Alcohol Related Disorders Short-term disorders connected to alcohol abuse revolve around memory loss, hangovers, brain damage and deterioration of organs like the heart and liver (apa.org, 2014). Alcohol has been found to have a markedly poor impact on mental and emotional health, increasing depression and rates of suicide (apa.org, 2014).
While for many people drinking is just a way to relax, for others consuming alcohol causes abuse and a host of negative disorders. Generally, alcohol disorders are viewed as conditions diagnosed by doctors when the consumption of alcohol by an individual causes negative consequences, some form of harm is done or created. A common symptom is putting themselves in dangerous situations because of their issues with alcohol. Alcohol related disorders are no simply subject and problem-drinking is influenced by a range of factors. For every individual, the influence of factors is diverse. "Problem drinking has multiple causes, with genetic, physiological, psychological, and social factors all playing a role. Not every individual is equally affected by each cause. For some alcohol abusers, psychological traits such as impulsiveness, low self-esteem and a need for approval prompt inappropriate drinking" (apa.org). Other drinkers seek to medicate other issues like ADHD, or even emotional issues. There are certain trends which often correlate to alcohol abuse such as poverty or a childhood riddled with abuse. It's important not to discount that (apa.org, 2014). Researchers have also spent copious amounts of time examining the connection between genetic factors, alcohol abuse, and alcohol related disorders. At the same time, a family lineage of alcohol problems doesn't necessarily mean that one will develop such disorders, nor does the lack of such issues mean that one can't necessarily develop them on their own (apa.org, 2014). The bottom line is that alcohol is an addictive substance, and partaking in an addictive substance generally means that a problem or disorder can establish and perpetuate itself (apa.org, 2014).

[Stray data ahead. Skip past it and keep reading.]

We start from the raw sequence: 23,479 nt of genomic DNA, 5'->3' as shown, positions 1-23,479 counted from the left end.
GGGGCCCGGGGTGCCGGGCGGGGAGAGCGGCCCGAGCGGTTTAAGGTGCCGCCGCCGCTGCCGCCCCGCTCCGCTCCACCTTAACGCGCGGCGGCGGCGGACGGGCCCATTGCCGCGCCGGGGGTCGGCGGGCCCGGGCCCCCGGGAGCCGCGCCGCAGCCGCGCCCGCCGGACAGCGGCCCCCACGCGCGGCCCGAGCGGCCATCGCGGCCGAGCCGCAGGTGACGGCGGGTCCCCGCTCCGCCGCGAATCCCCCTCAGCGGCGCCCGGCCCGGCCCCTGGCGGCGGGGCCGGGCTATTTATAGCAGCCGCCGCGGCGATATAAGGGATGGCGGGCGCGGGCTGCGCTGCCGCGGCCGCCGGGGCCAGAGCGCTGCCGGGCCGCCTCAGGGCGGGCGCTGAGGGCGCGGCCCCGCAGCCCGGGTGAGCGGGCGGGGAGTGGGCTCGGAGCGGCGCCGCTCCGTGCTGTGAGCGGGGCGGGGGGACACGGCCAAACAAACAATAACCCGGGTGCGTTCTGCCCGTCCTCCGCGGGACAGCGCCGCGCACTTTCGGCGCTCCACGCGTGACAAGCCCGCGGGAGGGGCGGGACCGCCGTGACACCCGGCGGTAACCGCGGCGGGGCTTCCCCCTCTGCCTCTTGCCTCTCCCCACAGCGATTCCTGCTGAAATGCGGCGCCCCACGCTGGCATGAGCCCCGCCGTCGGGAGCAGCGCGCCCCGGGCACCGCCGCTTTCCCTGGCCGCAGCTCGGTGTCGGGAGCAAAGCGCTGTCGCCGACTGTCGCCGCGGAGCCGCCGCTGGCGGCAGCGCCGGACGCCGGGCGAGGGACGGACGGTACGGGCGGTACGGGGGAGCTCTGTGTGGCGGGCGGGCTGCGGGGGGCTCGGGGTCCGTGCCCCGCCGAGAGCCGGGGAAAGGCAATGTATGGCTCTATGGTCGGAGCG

Alcohol has been known to create a range of related conditions, all of which have negative impacts on the ...
Current Trends or Issues
One of the current and consistent trends with alcohol abuse and alcohol related disorders are the difficulty of shaking alcohol dependence. Alcohol dependence is one of the toughest disorders to beat and this is in part because of the physical addiction that develops. Certain researchers have been able to shed more light on this as a whole, studying how the intensity of withdrawal symptoms can increase after repeated episodes, as a result of the kindling process (Becker, 1998). "Kindling is a phenomenon in which a weak electrical or chemical stimulus, which initially causes no overt behavioral responses, results in the appearance of behavioral effects, such as seizures, when it is administered repeatedly" (Becker, 1998). Essentially what this means is that withdrawal symptoms become more severe during alcohol withdrawal as a result of these neurochemical imbalances (Becker, 1998). This research demonstrates that when it comes to alcohol and the brain, there is still a wealth of issues that researchers don't quite understand. For instance, researchers looked at women of normal or under body weight who expressed a desire to lose weight, and found that these women suffered more severe alcohol-connected consequences and fewer protective behavioral strategies (O'Conner et al., 2006). Researchers aren't sure why these trends exist, just that they do, as they highlight more of the nebulousness in the connection between alcohol and neural issues. One trend in connection with women (and some men), is that alcohol consumption and impulsivity are strongly connected. In fact, researchers found that excessive alcohol consumption…